The Wiltshire Horn is a long-legged, attractive sheep breed with horns on both sexes, with the ram’s horns being especially magnificent. Its modern popularity stems from its ability to shed; it has a very short fleece that sheds early in the spring, and it is therefore raised solely for its delicious fine-grained meat. It is a very old and hardy breed that was once the most common type of sheep in the rugged hill country of middle England, where it could roam freely without needing to be shepherded.
Ewes and rams spend the entire year with their faces, legs, belly, and underside to the tail naked, and their lack of fleece prevents them from being tangled in rough vegetation (such as brambles or gorse), making them ideal for grazing rough pasture and hillsides. Another advantage of not having wool is that they rarely need crutching, so tails can be left on.
They are not normally prone to flystrike and do not need to be sprayed or dipped with fly deterrent because they shed their fleece early in the season before it gets hot and then stay clean-shed all summer. Of course, since they are self-shedding, the greatest advantage is that they do not need shearing, making them very low-maintenance sheep, suitable for part-time farmers or lifestylers. Wiltshire horns have a good constitution and natural hardiness due to their age. They’re perfect for organic/biological farming systems, particularly if purchased from a breeder who practices it, since the sheep would have been genetically and physiologically modified to survive without the use of a lot of chemicals.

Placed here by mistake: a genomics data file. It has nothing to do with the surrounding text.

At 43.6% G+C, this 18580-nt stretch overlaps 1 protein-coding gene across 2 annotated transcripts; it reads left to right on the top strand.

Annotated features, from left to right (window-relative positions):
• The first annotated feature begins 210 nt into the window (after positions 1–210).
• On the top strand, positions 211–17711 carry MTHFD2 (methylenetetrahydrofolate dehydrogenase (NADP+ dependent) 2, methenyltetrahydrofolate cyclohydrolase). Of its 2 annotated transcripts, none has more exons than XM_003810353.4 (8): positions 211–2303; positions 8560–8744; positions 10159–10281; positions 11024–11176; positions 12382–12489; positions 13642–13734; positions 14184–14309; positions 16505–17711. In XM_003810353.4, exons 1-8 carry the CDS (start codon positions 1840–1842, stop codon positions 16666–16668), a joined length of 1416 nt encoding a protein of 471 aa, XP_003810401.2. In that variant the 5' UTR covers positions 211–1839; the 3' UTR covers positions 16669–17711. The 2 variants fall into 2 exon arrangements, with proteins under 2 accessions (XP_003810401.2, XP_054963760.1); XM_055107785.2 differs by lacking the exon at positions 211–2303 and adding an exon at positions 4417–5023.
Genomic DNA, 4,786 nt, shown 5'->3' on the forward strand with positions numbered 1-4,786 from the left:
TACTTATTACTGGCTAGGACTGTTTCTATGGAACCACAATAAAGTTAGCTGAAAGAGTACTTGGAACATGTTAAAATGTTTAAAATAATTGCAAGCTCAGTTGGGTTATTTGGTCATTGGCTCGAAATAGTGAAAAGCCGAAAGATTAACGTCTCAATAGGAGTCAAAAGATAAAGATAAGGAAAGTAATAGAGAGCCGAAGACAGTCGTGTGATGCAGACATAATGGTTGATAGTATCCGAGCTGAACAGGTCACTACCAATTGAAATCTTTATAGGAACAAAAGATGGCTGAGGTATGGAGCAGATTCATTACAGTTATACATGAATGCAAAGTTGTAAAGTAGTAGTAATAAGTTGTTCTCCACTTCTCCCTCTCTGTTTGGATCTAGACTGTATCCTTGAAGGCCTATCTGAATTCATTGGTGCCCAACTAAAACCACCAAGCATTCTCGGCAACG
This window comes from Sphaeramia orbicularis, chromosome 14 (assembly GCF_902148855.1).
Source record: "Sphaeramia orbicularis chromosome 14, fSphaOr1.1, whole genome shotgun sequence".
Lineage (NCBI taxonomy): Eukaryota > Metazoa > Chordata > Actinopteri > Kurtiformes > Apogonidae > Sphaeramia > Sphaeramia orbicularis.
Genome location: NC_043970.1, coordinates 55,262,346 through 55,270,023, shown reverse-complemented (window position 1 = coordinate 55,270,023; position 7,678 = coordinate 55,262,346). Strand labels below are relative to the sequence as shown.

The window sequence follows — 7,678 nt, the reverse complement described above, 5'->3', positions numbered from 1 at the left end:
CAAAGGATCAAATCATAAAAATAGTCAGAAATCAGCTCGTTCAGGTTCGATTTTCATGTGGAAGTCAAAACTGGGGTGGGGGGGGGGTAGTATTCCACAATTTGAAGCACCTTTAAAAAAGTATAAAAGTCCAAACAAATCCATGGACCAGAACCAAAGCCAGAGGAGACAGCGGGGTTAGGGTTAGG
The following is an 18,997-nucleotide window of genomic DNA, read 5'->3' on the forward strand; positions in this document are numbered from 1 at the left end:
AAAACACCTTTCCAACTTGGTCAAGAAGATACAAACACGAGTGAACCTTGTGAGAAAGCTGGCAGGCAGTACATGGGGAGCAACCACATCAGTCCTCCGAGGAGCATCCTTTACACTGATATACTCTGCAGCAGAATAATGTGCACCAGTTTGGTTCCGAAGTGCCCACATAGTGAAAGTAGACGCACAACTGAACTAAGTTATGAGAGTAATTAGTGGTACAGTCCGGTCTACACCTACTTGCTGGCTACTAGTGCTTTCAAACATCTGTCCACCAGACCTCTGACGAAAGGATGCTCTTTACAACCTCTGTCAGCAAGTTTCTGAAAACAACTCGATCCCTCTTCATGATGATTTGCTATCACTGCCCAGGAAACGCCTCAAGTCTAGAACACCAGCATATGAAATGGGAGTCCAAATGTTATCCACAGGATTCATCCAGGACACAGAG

Twins are common after the first year in this breed due to its naturally high fertility. Lambing issues are uncommon since the breed is torpedo-shaped (narrower at the front than the back), making it easy to lamb. Lambs are born with a small body but long legs, and they quickly gain muscle and height thanks to their mothers’ plentiful, rich milk. Since they are genetically distinct from most other breeds, the rams are sought after as terminal sires for meat lambs. They produce lambs with exceptional hybrid vigour that develop quickly to produce big, well-graded lambs. Wiltshire lamb is a fine-grained, sweet gourmet meat with muscle marbling (intra-muscular fine-grained fat for flavor) but is otherwise very lean, unlike most other modern lamb. Wiltshire hogget lamb (approximately 1 year old) is a superb cut of meat with a lot of flavor and very little fat.
It’s an ideal breed for low-input systems and small farmers who don’t want the hassles of keeping woolly sheep because of its many unique characteristics, especially its self-shedding. Cross-breeding with wool breeds has also spoiled the genetics for shedding and other hardy qualities, making high quality stock difficult to come by in New Zealand. To ensure absolutely clean shedding sheep, we have brought in new pure blood-lines direct from some of the best Australian breeders here at Muriwai Valley Farm. We have some of New Zealand’s finest and hardiest Wiltshire sheep, and we know them well, having been breeders in Northland for nearly 20 years.